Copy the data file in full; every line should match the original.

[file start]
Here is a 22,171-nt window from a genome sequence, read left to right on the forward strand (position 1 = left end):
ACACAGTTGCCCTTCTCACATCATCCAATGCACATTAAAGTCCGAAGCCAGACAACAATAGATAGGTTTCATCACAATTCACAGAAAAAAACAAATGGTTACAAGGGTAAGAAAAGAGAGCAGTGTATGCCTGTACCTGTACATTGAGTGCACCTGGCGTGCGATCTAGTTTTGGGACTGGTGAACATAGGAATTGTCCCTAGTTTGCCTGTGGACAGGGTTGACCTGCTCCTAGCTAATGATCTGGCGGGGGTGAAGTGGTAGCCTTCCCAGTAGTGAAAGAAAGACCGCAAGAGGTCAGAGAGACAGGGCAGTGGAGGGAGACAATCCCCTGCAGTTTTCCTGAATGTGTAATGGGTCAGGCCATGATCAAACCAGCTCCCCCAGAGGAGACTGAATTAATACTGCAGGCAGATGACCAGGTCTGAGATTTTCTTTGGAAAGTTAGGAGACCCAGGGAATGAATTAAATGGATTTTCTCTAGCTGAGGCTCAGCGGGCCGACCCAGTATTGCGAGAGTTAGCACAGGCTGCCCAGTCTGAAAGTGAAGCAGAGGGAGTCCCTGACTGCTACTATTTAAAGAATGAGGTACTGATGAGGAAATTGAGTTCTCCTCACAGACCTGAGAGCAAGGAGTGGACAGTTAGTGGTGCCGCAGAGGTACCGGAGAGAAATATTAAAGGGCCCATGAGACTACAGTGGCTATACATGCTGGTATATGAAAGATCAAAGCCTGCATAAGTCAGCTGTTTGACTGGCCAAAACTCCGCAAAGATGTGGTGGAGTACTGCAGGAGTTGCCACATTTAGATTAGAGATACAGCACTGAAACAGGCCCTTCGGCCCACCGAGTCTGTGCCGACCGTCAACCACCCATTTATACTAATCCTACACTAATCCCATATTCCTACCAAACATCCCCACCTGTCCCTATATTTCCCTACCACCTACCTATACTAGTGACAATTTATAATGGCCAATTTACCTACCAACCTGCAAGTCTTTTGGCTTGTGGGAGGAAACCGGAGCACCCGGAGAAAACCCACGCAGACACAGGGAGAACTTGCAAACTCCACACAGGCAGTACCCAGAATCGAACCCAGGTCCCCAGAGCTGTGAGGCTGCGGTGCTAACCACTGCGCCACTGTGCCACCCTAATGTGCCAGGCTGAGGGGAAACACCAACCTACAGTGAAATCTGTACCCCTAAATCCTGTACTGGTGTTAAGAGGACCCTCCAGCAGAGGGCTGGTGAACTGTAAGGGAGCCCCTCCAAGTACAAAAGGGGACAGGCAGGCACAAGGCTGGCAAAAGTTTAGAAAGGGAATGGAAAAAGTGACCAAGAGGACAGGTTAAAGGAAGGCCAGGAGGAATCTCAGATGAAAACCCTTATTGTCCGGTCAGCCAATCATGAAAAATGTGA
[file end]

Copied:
Here is a 22,171-nt window from a genome sequence, read left to right on the forward strand (position 1 = left end):
ACACAGTTGCCCTTCTCACATCATCCAATGCACATTAAAGTCCGAAGCCAGACAACAATAGATAGGTTTCATCACAATTCACAGAAAAAAACAAATGGTTACAAGGGTAAGAAAAGAGAGCAGTGTATGCCTGTACCTGTACATTGAGTGCACCTGGCGTGCGATCTAGTTTTGGGACTGGTGAACATAGGAATTGTCCCTAGTTTGCCTGTGGACAGGGTTGACCTGCTCCTAGCTAATGATCTGGCGGGGGTGAAGTGGTAGCCTTCCCAGTAGTGAAAGAAAGACCGCAAGAGGTCAGAGAGACAGGGCAGTGGAGGGAGACAATCCCCTGCAGTTTTCCTGAATGTGTAATGGGTCAGGCCATGATCAAACCAGCTCCCCCAGAGGAGACTGAATTAATACTGCAGGCAGATGACCAGGTCTGAGATTTTCTTTGGAAAGTTAGGAGACCCAGGGAATGAATTAAATGGATTTTCTCTAGCTGAGGCTCAGCGGGCCGACCCAGTATTGCGAGAGTTAGCACAGGCTGCCCAGTCTGAAAGTGAAGCAGAGGGAGTCCCTGACTGCTACTATTTAAAGAATGAGGTACTGATGAGGAAATTGAGTTCTCCTCACAGACCTGAGAGCAAGGAGTGGACAGTTAGTGGTGCCGCAGAGGTACCGGAGAGAAATATTAAAGGGCCCATGAGACTACAGTGGCTATACATGCTGGTATATGAAAGATCAAAGCCTGCATAAGTCAGCTGTTTGACTGGCCAAAACTCCGCAAAGATGTGGTGGAGTACTGCAGGAGTTGCCACATTTAGATTAGAGATACAGCACTGAAACAGGCCCTTCGGCCCACCGAGTCTGTGCCGACCGTCAACCACCCATTTATACTAATCCTACACTAATCCCATATTCCTACCAAACATCCCCACCTGTCCCTATATTTCCCTACCACCTACCTATACTAGTGACAATTTATAATGGCCAATTTACCTACCAACCTGCAAGTCTTTTGGCTTGTGGGAGGAAACCGGAGCACCCGGAGAAAACCCACGCAGACACAGGGAGAACTTGCAAACTCCACACAGGCAGTACCCAGAATCGAACCCAGGTCCCCAGAGCTGTGAGGCTGCGGTGCTAACCACTGCGCCACTGTGCCACCCTAATGTGCCAGGCTGAGGGGAAACACCAACCTACAGTGAAATCTGTACCCCTAAATCCTGTACTGGTGTTAAGAGGACCCTCCAGCAGAGGGCTGGTGAACTGTAAGGGAGCCCCTCCAAGTACAAAAGGGGACAGGCAGGCACAAGGCTGGCAAAAGTTTAGAAAGGGAATGGAAAAAGTGACCAAGAGGACAGGTTAAAGGAAGGCCAGGAGGAATCTCAGATGAAAACCCTTATTGTCCGGTCAGCCAATCATGAAAAATGTGA